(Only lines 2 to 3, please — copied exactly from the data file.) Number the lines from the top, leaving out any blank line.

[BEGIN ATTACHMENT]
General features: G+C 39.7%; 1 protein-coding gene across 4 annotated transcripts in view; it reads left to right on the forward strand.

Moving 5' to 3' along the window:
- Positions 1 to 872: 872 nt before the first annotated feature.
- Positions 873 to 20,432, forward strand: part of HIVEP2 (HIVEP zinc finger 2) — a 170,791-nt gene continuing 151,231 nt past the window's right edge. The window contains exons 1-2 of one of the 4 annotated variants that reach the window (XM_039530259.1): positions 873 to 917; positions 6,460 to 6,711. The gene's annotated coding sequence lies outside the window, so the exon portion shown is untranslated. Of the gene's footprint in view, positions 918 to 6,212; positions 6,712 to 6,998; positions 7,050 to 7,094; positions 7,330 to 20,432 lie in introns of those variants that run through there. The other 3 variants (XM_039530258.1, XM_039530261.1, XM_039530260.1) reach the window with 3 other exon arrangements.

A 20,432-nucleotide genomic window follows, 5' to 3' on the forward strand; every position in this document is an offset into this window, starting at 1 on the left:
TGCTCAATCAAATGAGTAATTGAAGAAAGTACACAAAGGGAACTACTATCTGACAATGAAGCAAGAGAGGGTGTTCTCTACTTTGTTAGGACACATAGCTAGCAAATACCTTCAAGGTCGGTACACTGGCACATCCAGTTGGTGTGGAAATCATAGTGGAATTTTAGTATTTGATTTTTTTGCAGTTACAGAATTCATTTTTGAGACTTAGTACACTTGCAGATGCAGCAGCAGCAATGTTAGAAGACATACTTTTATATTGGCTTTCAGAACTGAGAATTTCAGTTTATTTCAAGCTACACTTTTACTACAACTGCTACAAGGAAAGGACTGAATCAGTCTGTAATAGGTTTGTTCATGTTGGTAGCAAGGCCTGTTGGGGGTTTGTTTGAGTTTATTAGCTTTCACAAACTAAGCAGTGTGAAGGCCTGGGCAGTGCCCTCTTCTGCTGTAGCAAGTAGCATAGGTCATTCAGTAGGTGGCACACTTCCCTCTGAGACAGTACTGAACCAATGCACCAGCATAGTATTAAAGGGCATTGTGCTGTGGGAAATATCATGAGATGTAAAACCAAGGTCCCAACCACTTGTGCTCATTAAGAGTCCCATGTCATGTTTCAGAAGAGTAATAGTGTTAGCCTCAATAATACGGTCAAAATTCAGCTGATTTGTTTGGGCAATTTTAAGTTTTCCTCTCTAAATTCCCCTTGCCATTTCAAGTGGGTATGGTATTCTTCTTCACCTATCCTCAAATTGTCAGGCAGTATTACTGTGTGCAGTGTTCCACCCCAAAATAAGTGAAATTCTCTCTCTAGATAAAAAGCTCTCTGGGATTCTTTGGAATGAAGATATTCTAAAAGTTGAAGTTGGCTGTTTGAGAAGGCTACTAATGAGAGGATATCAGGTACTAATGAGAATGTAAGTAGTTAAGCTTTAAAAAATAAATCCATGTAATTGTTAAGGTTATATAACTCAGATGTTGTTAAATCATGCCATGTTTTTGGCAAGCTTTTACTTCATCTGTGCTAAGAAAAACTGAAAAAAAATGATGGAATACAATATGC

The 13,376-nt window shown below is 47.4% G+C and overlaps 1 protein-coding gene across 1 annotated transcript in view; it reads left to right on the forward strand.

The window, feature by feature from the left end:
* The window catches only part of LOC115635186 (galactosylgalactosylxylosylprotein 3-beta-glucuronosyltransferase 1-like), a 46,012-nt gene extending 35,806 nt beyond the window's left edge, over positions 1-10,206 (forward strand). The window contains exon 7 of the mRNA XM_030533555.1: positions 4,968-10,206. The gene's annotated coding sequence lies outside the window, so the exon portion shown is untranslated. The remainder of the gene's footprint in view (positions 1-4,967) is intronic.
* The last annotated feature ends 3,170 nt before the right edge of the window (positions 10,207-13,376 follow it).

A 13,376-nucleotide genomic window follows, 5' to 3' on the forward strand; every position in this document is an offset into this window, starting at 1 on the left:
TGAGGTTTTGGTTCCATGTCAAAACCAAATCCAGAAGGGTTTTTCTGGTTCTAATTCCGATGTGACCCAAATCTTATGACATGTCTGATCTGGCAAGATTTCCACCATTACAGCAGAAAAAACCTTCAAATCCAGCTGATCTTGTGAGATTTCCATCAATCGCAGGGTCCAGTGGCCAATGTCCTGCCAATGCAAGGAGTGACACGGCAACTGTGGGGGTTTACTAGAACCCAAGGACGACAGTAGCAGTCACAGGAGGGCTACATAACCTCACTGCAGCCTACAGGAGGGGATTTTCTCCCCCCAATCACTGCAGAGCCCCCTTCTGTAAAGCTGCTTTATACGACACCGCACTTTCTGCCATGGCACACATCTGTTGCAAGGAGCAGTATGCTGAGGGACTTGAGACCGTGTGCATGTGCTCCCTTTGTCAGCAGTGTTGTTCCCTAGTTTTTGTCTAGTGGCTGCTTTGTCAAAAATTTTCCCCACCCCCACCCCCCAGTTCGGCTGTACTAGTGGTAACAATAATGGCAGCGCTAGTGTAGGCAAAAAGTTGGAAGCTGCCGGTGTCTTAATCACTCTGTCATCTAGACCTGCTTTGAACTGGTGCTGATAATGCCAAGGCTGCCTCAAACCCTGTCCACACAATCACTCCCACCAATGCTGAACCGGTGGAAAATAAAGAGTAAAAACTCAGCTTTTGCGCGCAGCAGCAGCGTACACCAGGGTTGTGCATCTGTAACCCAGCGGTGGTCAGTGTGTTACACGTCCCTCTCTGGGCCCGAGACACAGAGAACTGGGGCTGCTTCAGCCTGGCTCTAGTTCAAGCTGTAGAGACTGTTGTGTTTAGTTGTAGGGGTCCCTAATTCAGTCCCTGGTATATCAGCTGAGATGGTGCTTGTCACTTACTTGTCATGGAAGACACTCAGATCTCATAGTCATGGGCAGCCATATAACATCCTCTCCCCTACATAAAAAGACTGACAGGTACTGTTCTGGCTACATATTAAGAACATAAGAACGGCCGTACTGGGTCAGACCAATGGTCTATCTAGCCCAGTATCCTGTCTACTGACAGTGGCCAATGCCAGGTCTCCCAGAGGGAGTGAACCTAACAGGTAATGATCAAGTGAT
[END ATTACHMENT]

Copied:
Moving 5' to 3' along the window:
- Positions 1 to 872: 872 nt before the first annotated feature.